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Despite having never been to Milwaukee, or even the state of Wisconsin, I am a sucker for the Bucks. I think it’s because I studied in Greece for a little while in college, and brought back Giannis fandom like a kid returning from Spain who won’t shut up about the siesta. Fortunately for my obvious and public bias, there’s a decent chance the Bucks will be a very good NBA team this year. The piece goes into a variety of reasons – Jason Kidd, the Greg Monroe signing, the strength of the relative unknowns on the bench – we should be ready for the Bucks to make a major impact on the East this year. Closing with “It’s not a matter of if the Milwaukee Bucks will win the Eastern Conference, it’s when” is a little bold, considering the role luck plays in the NBA, but its an easy-to-understand sentiment.
The downside to The Alphabet’s inevitable ascension to league dominating stretch five and eventual Final’s MVP is that everyone is going to know and love him. You can sit around and post Instas in front of your “Greek and still Growing” poster if you want, or you can get on board the next insanely fun and weirdly charming euro player bandwagon before it gets rolling. Orlando Magic rookie Mario Hezonja, for all the reasons Grubel lays out, should be one of the better shows in basketball next year if he gets the minutes. At the very least, his combination of explosive athleticism and unassailable self-assurance means he should be involved in a few highlights at the rim. Whether that means he’s getting blocked out of the gym or dunking someone into the grave will depend largely on which of the athleticism or self-assurance is inspiring the attempt.
The Suns are rapidly becoming the Lindsay Lohan of the NBA, a cautionary tale of what happens when a young team gets too good, too fast, and doesn’t develop the maturity necessary to handle it. They’re betting big that Tyson Chandler will help them get back on track, for the Drew Barrymore-esque return to grace that has eluded poor Lohan. Moore’s take seems fair; they’re going to need their players to develop into leaders in their own right under Chandler’s guidance for his influence to be truly worthwhile. In the age of analytics, it’s cool to see something unquantifiable like veteran influence and maturity, being valued so much by young teams like Phoenix and Minnesota.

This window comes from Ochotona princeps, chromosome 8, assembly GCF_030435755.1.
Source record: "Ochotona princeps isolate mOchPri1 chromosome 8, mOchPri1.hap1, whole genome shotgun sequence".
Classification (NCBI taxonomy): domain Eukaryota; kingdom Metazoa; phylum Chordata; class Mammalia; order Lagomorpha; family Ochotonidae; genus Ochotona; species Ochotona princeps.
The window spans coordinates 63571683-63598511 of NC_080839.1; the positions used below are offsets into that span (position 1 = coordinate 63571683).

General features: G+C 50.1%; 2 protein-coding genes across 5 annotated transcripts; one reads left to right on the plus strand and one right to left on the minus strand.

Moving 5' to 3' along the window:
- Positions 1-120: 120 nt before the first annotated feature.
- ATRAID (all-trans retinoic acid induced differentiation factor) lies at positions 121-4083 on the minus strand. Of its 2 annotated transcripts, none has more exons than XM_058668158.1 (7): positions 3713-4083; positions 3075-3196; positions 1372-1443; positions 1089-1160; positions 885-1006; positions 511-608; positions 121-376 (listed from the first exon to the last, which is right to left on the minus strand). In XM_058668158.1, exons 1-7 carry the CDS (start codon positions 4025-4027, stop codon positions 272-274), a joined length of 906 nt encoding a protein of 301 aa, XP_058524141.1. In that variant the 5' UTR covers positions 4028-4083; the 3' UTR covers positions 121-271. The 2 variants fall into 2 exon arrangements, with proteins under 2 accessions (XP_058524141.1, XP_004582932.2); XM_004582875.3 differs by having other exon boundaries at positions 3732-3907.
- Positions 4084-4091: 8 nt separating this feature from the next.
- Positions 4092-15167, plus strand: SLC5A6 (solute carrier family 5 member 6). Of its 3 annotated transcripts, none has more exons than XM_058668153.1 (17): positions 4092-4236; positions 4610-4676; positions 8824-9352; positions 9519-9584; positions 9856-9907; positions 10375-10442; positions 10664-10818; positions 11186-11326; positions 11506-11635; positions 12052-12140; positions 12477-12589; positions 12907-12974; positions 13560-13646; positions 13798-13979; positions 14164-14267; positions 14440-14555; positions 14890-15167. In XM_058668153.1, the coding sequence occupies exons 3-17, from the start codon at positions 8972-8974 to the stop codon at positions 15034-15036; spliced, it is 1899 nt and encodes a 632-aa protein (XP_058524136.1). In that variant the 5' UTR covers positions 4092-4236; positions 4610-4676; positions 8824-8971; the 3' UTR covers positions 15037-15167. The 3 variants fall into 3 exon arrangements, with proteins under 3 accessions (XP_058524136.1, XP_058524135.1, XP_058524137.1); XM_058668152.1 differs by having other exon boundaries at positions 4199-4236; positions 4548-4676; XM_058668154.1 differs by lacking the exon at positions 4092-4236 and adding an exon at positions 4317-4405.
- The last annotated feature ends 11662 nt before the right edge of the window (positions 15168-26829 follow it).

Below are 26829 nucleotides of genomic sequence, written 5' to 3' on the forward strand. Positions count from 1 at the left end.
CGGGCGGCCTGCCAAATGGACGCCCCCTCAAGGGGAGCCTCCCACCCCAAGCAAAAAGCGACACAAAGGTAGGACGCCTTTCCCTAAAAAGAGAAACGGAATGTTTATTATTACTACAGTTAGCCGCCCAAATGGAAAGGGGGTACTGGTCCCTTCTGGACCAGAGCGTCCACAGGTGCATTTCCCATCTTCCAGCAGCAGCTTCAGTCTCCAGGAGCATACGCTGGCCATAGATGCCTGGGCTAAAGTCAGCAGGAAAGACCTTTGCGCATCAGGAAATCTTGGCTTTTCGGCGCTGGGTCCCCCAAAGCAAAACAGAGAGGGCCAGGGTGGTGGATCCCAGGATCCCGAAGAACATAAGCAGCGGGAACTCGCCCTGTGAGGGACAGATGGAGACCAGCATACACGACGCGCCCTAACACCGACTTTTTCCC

It is long since time that we all agree to stop referring to young players as the next X. It’s just a crumby way to put unfair expectations on kids, and prevents us from actually watching what they’re doing. Cato does an admirable job here of just paying attention to what Andrew “Ender” Wiggins has been up to, and makes a case that the potential endpoint of his progression is stardom. The three point shooting is a little worrying, especially because of the system he’s in. But give it some time and there’s a good chance someone will be complaining that we should stop wondering if young players are the next Wiggins.
This story is almost a week old, but it’s getting a bump since I don’t know how much the readership of Today’s Fastbreak and Jezebel overlap. The fact that it’s well written and fascinating doesn’t hurt, either. The economics of the NBA are a topic of constant conversation these days, but the financial realities of everyone beyond the owners and the players don’t get much attention. Barker shines some light on the ugly reality that is dancing for an NBA team, and just how undervalued the work these women do is. The league has been patting itself on the back recently for the progressive and high-profile hirings of Becky Hammon and Nancy Lieberman; Barker’s article is a sobering reminder that while the accomplishments of those women are incredible and worthy of celebration, the NBA as a whole still has a long way to go.